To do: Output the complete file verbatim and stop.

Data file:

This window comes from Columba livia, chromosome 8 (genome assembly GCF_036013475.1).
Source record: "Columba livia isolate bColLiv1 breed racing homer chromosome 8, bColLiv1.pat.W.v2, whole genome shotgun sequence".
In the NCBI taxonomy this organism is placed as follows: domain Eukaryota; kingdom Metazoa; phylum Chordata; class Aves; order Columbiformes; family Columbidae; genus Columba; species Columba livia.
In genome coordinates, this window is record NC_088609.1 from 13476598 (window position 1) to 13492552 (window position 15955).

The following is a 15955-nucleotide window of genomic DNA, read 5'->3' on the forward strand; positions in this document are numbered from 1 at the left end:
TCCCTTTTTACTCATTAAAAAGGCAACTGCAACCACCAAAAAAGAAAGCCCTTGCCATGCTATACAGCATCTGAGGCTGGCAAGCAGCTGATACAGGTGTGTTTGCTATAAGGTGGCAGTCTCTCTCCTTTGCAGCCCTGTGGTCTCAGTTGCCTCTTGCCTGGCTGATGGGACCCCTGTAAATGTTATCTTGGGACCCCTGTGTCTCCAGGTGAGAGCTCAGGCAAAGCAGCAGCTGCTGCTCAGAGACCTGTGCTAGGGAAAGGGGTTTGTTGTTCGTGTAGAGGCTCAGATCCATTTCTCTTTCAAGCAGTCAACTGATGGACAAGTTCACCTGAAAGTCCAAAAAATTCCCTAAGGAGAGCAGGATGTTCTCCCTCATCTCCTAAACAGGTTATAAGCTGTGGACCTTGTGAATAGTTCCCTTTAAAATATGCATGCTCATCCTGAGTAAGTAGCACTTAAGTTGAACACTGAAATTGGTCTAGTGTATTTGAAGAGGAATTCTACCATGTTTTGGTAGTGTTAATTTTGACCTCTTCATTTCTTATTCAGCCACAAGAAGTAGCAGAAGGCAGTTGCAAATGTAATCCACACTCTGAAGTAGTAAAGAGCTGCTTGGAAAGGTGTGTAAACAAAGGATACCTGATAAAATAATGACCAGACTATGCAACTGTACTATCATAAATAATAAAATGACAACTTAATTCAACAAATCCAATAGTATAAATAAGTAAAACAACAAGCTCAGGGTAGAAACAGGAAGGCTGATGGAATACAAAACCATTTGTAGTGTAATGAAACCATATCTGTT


This window comes from Columba livia, chromosome 8 (genome assembly GCF_036013475.1).
Source record: "Columba livia isolate bColLiv1 breed racing homer chromosome 8, bColLiv1.pat.W.v2, whole genome shotgun sequence".
In the NCBI taxonomy this organism is placed as follows: domain Eukaryota; kingdom Metazoa; phylum Chordata; class Aves; order Columbiformes; family Columbidae; genus Columba; species Columba livia.
In genome coordinates, this window is record NC_088609.1 from 13476598 (window position 1) to 13492552 (window position 15955).

The following is a 15955-nucleotide window of genomic DNA, read 5'->3' on the forward strand; positions in this document are numbered from 1 at the left end:
TCCCTTTTTACTCATTAAAAAGGCAACTGCAACCACCAAAAAAGAAAGCCCTTGCCATGCTATACAGCATCTGAGGCTGGCAAGCAGCTGATACAGGTGTGTTTGCTATAAGGTGGCAGTCTCTCTCCTTTGCAGCCCTGTGGTCTCAGTTGCCTCTTGCCTGGCTGATGGGACCCCTGTAAATGTTATCTTGGGACCCCTGTGTCTCCAGGTGAGAGCTCAGGCAAAGCAGCAGCTGCTGCTCAGAGACCTGTGCTAGGGAAAGGGGTTTGTTGTTCGTGTAGAGGCTCAGATCCATTTCTCTTTCAAGCAGTCAACTGATGGACAAGTTCACCTGAAAGTCCAAAAAATTCCCTAAGGAGAGCAGGATGTTCTCCCTCATCTCCTAAACAGGTTATAAGCTGTGGACCTTGTGAATAGTTCCCTTTAAAATATGCATGCTCATCCTGAGTAAGTAGCACTTAAGTTGAACACTGAAATTGGTCTAGTGTATTTGAAGAGGAATTCTACCATGTTTTGGTAGTGTTAATTTTGACCTCTTCATTTCTTATTCAGCCACAAGAAGTAGCAGAAGGCAGTTGCAAATGTAATCCACACTCTGAAGTAGTAAAGAGCTGCTTGGAAAGGTGTGTAAACAAAGGATACCTGATAAAATAATGACCAGACTATGCAACTGTACTATCATAAATAATAAAATGACAACTTAATTCAACAAATCCAATAGTATAAATAAGTAAAACAACAAGCTCAGGGTAGAAACAGGAAGGCTGATGGAATACAAAACCATTTGTAGTGTAATGAAACCATATCTGTT